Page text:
Staff Book Reviews
I have to admit, I chose to read this book based on the title alone! I liked the title and I loved the book. Classic chick-lit. The main character of the book is the LBD (Little Black Dress) of the season. The dress that every woman, no matter her age or size, wants! The dress affects the lives of not only the nine women, but a few men too! If you are looking for an easy read, this book is for you! It made me laugh and smile. A fun read! I can't wait for Jane L. Rosen's next book.
Looking for Salvation at the Dairy Queen by Susan Gregg Gilmore is not a new book (2008), and I found it quite by accident. It was one of those books whose title intrigued me and front cover graphic caught my eye. It looked like a Fannie Flagg book, so it had to be good, right? I was not disappointed.
This is the coming of age story following Catherine Grace Cline, born and raised in a small, rural town in Georgia in the early 1970’s. A spunky kid with a great sense of humor, Catherine Grace spends her Saturdays at the local Dairy Queen, contemplating ways to escape her small-town and move to Atlanta to reinvent herself. When she is old enough, has graduated high school, and with the help of a close buddy, she finally leaves family, friends, and her boyfriend behind and does make it to the big city. She’s in her element now. However, before things really take off in the city, and much to her dismay, she must soon return to the old homestead when tragedy strikes the family. Once back and over time, Catherine Grace comes to realize maybe her small town life is not so bad after all.
Characters in the book bring out the best and worst in Catherine Grace and are vital to the story. They offer words of Southern wisdom to this dreamer and help her through the good times and bad. These characters include a younger sister (Martha Ann), her Baptist preacher father, a once-close friend of her mother’s (Gloria), and her boyfriend (Hank).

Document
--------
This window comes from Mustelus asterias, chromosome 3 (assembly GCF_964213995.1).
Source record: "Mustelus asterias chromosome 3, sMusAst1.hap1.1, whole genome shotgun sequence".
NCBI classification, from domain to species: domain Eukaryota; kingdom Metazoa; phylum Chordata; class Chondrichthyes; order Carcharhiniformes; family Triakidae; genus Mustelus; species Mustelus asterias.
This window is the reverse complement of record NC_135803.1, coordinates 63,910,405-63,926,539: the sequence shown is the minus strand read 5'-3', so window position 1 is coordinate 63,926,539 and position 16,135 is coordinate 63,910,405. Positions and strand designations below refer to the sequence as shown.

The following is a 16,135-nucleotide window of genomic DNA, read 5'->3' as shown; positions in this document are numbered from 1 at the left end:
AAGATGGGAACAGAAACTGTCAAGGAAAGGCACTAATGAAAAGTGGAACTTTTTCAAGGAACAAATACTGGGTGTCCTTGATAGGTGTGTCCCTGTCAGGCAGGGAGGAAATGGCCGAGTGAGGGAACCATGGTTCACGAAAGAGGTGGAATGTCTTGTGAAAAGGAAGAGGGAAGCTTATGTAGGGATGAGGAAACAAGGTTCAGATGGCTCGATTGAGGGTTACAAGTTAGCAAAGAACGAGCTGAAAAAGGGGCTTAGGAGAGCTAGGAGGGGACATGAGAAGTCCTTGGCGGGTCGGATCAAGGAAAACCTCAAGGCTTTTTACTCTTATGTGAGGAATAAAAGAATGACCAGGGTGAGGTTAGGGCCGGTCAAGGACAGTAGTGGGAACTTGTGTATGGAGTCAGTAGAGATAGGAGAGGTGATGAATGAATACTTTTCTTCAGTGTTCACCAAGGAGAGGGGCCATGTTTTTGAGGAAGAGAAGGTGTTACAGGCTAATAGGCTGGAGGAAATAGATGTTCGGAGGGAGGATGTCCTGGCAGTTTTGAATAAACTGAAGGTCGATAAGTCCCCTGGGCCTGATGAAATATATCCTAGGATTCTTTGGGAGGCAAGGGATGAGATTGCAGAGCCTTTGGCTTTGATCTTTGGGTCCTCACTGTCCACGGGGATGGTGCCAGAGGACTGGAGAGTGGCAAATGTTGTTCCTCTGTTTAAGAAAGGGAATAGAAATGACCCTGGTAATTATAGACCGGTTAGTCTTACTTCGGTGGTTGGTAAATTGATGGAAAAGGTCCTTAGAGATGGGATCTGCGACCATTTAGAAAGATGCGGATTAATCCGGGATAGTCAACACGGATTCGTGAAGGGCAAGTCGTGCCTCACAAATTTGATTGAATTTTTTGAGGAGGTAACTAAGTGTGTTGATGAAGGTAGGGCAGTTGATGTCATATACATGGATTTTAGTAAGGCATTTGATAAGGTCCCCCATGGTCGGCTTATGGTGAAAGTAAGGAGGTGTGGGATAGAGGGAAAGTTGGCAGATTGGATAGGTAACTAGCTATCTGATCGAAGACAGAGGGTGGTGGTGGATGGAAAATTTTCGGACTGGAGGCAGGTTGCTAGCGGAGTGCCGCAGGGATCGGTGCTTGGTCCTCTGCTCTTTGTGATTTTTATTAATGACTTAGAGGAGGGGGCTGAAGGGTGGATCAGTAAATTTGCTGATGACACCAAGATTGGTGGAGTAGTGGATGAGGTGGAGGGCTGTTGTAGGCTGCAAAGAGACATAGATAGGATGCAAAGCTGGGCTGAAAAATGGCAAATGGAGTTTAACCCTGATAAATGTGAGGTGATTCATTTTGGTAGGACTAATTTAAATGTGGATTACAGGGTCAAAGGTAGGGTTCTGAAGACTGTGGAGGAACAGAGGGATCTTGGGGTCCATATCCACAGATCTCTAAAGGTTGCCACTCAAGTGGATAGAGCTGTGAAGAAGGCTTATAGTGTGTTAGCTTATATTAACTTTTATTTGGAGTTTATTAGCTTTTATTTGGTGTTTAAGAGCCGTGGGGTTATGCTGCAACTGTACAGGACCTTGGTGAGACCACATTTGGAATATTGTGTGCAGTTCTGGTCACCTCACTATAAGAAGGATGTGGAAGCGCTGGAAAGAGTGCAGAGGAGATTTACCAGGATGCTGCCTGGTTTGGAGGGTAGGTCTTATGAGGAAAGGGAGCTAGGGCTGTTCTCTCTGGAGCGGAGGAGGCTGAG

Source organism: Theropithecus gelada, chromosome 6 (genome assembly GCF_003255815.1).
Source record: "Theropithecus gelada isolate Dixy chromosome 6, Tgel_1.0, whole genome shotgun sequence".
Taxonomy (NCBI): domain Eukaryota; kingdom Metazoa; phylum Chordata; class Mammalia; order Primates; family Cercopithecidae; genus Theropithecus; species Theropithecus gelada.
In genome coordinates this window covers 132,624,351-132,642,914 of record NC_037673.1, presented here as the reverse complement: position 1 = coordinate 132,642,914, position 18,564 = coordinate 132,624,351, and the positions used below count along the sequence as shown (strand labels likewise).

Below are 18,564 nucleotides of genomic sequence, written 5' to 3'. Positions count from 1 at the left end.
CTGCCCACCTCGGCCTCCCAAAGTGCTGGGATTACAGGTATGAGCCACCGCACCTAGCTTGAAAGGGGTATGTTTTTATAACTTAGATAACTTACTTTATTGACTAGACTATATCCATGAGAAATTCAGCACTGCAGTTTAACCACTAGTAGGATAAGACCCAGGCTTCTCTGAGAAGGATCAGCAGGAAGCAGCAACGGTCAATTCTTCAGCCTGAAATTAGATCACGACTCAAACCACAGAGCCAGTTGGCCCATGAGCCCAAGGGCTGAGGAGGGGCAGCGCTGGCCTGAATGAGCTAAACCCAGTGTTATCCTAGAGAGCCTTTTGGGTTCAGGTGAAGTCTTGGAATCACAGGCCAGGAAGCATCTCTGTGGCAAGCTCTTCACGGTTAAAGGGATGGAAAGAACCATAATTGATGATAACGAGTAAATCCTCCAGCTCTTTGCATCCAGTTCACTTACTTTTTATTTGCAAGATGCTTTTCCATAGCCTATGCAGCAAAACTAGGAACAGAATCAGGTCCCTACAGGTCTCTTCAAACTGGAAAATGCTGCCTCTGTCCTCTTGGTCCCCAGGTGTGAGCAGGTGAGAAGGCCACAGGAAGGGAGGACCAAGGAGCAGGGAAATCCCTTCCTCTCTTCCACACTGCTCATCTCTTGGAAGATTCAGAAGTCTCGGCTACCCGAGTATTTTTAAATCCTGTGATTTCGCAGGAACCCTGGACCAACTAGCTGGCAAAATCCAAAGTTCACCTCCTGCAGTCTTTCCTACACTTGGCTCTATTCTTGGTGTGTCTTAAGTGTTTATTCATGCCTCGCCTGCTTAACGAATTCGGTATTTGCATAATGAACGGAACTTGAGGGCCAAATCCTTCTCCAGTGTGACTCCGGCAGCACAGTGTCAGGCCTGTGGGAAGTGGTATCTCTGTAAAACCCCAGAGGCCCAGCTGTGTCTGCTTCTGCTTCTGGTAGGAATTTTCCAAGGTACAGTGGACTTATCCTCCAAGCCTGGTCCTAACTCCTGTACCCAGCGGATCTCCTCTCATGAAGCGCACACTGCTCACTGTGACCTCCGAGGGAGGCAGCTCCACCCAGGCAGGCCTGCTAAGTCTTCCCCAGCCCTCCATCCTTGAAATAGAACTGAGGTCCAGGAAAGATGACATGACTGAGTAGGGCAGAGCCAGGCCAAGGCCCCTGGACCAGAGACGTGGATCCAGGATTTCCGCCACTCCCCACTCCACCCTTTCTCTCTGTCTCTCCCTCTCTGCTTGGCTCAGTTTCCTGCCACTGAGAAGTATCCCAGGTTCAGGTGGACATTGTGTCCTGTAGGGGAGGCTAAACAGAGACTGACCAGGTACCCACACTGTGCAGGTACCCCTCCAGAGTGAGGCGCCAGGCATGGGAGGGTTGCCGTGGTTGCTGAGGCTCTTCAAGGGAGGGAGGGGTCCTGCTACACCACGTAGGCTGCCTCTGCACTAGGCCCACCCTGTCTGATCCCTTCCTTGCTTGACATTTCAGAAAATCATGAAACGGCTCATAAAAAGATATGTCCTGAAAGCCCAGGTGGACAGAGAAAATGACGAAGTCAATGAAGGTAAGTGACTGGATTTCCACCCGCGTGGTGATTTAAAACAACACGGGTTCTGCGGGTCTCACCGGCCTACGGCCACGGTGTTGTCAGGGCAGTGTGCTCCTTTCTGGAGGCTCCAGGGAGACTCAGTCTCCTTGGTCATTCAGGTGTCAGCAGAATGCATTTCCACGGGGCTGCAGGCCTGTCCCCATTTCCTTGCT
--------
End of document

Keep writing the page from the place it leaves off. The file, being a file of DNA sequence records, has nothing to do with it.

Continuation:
If you’re looking for an action-packed, fast moving story, this is not the book for you. Like its Southern setting, this is a story that must be soaked up with leisure while lying on the lawn being warmed by the late afternoon sun with a glass of wine in hand. Enjoy!
This is an epic love story that spans, not only generations in Australia, but follows them around the world. Yes, it was made into a mini-series in the 1983 (worth watching), but you would be doing yourself a disservice if that is your only exposure to The Thorn Birds.
This is another telling of Jane Austen's "Pride and Prejudice". This story follows the trails and tribulations of the famed courtship from the point of view of Mr. Darcy and his cousin, Col. Fitzwilliam. Fans of "Pride and Prejudice" will enjoy receiving more insight into the classic romance.
At only a smidgen under two-hundred pages, this book appeared to be a concise and quick read. Surprisingly, my experience was quite the opposite. The War of The Worlds presents a typical scenario that many novels have sadly claimed. The initial third is gripping and chocked full of descriptors and entertainment; the second third is nearly pointless to the main plot; the concluding third wraps the story up, leaving enough aspects unresolved for the imagination to expand upon, but doesn't carry on the initial third's promise. Thus, leaving the reader confused and with a feeling of wasted time.